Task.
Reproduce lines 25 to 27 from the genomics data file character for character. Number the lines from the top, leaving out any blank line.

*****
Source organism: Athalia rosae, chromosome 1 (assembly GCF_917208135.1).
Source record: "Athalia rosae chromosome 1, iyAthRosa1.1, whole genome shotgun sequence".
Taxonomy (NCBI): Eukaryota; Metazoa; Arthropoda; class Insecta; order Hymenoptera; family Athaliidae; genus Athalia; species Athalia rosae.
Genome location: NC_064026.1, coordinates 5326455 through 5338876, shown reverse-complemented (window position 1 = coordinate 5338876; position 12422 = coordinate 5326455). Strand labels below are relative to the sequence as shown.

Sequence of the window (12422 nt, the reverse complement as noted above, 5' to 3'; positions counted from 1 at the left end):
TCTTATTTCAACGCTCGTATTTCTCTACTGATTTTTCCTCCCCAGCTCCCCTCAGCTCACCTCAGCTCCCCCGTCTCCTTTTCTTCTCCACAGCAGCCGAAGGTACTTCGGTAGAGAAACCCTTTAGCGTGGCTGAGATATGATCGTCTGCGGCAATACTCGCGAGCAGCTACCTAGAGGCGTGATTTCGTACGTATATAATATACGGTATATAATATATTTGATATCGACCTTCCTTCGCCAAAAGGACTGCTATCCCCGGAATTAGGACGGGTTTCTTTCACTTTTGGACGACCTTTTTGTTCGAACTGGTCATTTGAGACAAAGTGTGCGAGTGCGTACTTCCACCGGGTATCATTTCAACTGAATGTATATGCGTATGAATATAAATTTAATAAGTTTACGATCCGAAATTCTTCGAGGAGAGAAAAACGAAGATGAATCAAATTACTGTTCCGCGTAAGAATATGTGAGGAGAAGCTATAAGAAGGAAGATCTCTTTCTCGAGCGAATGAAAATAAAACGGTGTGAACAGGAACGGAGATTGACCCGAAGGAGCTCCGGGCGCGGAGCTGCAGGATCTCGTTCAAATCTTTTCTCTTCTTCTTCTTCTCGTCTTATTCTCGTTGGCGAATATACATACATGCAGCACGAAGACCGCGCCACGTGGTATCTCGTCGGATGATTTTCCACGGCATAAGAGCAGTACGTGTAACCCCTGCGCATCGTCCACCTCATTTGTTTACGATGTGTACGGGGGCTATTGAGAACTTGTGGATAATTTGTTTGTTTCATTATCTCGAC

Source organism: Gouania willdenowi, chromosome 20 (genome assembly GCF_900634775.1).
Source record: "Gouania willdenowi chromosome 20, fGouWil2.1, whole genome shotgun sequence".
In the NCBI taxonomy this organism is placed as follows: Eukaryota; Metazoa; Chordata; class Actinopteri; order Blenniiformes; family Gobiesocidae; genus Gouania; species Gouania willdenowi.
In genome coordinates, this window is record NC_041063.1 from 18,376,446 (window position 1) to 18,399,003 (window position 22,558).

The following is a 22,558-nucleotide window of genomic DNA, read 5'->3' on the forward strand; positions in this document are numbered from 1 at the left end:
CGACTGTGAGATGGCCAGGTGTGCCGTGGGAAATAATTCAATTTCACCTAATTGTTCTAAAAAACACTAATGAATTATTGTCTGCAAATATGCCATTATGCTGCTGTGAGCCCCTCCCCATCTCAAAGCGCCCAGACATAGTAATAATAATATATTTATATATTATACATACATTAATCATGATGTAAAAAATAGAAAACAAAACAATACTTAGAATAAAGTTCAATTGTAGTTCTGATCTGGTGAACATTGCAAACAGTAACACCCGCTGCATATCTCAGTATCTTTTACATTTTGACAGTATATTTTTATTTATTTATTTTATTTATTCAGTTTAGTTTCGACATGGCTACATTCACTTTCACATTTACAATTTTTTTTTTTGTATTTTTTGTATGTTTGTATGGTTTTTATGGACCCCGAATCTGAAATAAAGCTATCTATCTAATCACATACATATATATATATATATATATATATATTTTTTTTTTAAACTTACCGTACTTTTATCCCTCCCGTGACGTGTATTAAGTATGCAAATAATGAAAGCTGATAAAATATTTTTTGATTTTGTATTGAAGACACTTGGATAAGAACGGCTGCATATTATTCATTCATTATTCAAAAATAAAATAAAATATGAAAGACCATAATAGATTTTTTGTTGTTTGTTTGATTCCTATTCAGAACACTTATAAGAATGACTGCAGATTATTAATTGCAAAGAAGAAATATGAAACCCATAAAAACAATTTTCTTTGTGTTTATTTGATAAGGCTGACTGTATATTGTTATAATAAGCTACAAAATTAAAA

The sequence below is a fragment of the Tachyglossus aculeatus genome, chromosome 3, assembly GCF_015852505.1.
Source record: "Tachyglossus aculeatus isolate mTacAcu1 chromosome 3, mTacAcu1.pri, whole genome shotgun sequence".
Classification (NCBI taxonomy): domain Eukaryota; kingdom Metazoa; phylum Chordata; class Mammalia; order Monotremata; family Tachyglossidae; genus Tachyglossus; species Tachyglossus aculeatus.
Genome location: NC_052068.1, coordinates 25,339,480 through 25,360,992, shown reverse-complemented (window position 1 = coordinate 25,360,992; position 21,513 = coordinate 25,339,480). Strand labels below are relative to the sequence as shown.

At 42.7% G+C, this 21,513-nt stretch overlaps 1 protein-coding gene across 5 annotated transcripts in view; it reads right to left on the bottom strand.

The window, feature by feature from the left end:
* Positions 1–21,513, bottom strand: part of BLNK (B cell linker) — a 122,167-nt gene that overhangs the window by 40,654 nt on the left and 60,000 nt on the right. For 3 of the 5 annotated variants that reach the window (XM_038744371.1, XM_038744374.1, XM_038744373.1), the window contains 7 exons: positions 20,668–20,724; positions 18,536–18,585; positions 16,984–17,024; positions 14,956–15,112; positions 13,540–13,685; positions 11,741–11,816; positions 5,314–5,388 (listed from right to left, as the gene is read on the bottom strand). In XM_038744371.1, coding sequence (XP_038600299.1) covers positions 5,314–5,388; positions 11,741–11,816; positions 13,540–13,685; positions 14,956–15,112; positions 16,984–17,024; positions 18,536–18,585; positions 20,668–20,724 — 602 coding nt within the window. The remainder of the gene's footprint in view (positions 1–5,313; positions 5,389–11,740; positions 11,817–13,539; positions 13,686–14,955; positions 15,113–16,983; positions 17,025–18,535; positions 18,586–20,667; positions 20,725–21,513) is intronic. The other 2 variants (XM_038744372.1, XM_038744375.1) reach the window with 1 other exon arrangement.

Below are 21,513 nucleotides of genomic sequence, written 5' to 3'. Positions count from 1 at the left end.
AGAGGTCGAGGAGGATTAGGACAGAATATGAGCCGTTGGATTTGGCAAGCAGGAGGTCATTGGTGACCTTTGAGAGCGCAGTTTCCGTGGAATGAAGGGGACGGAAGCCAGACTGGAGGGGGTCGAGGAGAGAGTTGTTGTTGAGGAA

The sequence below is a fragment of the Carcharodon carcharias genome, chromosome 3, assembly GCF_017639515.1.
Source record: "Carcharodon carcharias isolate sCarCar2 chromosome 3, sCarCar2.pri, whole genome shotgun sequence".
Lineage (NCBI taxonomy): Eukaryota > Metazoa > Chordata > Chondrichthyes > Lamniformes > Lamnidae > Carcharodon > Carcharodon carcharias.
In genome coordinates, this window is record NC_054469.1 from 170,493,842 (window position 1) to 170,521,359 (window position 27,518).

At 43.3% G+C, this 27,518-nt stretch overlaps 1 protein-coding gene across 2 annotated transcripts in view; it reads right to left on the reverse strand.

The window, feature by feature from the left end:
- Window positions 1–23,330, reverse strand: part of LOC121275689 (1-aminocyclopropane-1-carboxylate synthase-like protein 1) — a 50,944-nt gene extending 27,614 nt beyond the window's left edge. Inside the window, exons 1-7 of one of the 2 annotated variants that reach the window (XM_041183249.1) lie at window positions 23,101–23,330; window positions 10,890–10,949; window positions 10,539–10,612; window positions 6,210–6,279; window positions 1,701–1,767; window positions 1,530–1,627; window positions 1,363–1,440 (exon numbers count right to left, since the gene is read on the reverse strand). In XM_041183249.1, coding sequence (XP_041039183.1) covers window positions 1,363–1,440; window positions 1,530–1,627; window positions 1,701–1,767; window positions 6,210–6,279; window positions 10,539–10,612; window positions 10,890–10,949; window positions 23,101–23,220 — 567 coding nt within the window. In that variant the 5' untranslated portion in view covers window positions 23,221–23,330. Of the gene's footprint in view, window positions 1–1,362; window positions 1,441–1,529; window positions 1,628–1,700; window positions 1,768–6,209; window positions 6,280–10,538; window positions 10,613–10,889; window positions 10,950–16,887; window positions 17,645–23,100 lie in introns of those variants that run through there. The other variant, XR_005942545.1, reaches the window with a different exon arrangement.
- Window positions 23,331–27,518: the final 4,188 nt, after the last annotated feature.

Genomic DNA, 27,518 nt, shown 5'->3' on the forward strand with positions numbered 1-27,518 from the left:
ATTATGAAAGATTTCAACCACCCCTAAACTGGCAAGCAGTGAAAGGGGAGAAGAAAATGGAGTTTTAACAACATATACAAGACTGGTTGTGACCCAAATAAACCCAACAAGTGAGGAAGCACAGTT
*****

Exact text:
In genome coordinates, this window is record NC_054469.1 from 170,493,842 (window position 1) to 170,521,359 (window position 27,518).

At 43.3% G+C, this 27,518-nt stretch overlaps 1 protein-coding gene across 2 annotated transcripts in view; it reads right to left on the reverse strand.

The window, feature by feature from the left end: